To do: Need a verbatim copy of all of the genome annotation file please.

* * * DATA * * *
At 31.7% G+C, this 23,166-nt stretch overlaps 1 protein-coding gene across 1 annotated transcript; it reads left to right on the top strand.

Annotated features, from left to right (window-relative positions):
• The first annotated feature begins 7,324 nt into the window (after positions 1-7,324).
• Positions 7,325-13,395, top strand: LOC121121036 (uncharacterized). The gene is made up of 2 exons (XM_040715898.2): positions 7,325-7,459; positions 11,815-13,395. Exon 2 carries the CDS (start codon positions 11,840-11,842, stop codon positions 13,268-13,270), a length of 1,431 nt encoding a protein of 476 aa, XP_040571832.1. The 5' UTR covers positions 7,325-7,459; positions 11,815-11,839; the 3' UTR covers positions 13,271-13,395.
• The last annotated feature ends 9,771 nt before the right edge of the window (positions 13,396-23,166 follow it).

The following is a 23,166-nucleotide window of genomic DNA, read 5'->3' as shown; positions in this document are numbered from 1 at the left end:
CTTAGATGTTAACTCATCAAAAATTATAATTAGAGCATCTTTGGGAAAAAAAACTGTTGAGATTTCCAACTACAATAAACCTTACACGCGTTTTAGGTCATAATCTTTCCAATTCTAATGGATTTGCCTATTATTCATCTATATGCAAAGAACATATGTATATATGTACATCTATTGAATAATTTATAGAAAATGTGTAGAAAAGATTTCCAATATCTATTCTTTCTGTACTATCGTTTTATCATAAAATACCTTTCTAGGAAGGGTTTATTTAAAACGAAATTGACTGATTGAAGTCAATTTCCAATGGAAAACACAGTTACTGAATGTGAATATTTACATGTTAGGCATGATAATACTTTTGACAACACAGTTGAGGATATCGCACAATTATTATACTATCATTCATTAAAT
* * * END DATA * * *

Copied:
At 31.7% G+C, this 23,166-nt stretch overlaps 1 protein-coding gene across 1 annotated transcript; it reads left to right on the top strand.

Annotated features, from left to right (window-relative positions):
• The first annotated feature begins 7,324 nt into the window (after positions 1-7,324).
• Positions 7,325-13,395, top strand: LOC121121036 (uncharacterized). The gene is made up of 2 exons (XM_040715898.2): positions 7,325-7,459; positions 11,815-13,395. Exon 2 carries the CDS (start codon positions 11,840-11,842, stop codon positions 13,268-13,270), a length of 1,431 nt encoding a protein of 476 aa, XP_040571832.1. The 5' UTR covers positions 7,325-7,459; positions 11,815-11,839; the 3' UTR covers positions 13,271-13,395.
• The last annotated feature ends 9,771 nt before the right edge of the window (positions 13,396-23,166 follow it).

The following is a 23,166-nucleotide window of genomic DNA, read 5'->3' as shown; positions in this document are numbered from 1 at the left end:
CTTAGATGTTAACTCATCAAAAATTATAATTAGAGCATCTTTGGGAAAAAAAACTGTTGAGATTTCCAACTACAATAAACCTTACACGCGTTTTAGGTCATAATCTTTCCAATTCTAATGGATTTGCCTATTATTCATCTATATGCAAAGAACATATGTATATATGTACATCTATTGAATAATTTATAGAAAATGTGTAGAAAAGATTTCCAATATCTATTCTTTCTGTACTATCGTTTTATCATAAAATACCTTTCTAGGAAGGGTTTATTTAAAACGAAATTGACTGATTGAAGTCAATTTCCAATGGAAAACACAGTTACTGAATGTGAATATTTACATGTTAGGCATGATAATACTTTTGACAACACAGTTGAGGATATCGCACAATTATTATACTATCATTCATTAAAT